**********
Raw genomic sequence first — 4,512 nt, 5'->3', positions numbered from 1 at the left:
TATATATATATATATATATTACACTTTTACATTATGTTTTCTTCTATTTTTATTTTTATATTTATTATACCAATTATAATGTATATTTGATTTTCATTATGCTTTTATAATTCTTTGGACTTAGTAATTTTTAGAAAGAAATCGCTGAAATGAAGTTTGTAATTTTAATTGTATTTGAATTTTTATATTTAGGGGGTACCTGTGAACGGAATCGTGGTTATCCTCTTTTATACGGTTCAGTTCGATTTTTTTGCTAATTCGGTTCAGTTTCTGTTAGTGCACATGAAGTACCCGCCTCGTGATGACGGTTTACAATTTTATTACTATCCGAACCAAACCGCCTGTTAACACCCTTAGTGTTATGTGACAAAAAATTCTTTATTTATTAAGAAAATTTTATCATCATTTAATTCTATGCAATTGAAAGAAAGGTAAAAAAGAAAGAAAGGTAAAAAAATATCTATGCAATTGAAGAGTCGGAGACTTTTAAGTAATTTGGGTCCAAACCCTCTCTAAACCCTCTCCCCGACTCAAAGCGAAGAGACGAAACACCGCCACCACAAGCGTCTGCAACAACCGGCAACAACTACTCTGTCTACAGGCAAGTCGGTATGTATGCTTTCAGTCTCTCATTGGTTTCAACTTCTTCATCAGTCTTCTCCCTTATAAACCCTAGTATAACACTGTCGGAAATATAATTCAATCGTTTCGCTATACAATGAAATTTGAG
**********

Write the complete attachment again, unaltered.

Raw genomic sequence first — 4,512 nt, 5'->3', positions numbered from 1 at the left:
TATATATATATATATATATTACACTTTTACATTATGTTTTCTTCTATTTTTATTTTTATATTTATTATACCAATTATAATGTATATTTGATTTTCATTATGCTTTTATAATTCTTTGGACTTAGTAATTTTTAGAAAGAAATCGCTGAAATGAAGTTTGTAATTTTAATTGTATTTGAATTTTTATATTTAGGGGGTACCTGTGAACGGAATCGTGGTTATCCTCTTTTATACGGTTCAGTTCGATTTTTTTGCTAATTCGGTTCAGTTTCTGTTAGTGCACATGAAGTACCCGCCTCGTGATGACGGTTTACAATTTTATTACTATCCGAACCAAACCGCCTGTTAACACCCTTAGTGTTATGTGACAAAAAATTCTTTATTTATTAAGAAAATTTTATCATCATTTAATTCTATGCAATTGAAAGAAAGGTAAAAAAGAAAGAAAGGTAAAAAAATATCTATGCAATTGAAGAGTCGGAGACTTTTAAGTAATTTGGGTCCAAACCCTCTCTAAACCCTCTCCCCGACTCAAAGCGAAGAGACGAAACACCGCCACCACAAGCGTCTGCAACAACCGGCAACAACTACTCTGTCTACAGGCAAGTCGGTATGTATGCTTTCAGTCTCTCATTGGTTTCAACTTCTTCATCAGTCTTCTCCCTTATAAACCCTAGTATAACACTGTCGGAAATATAATTCAATCGTTTCGCTATACAATGAAATTTGAG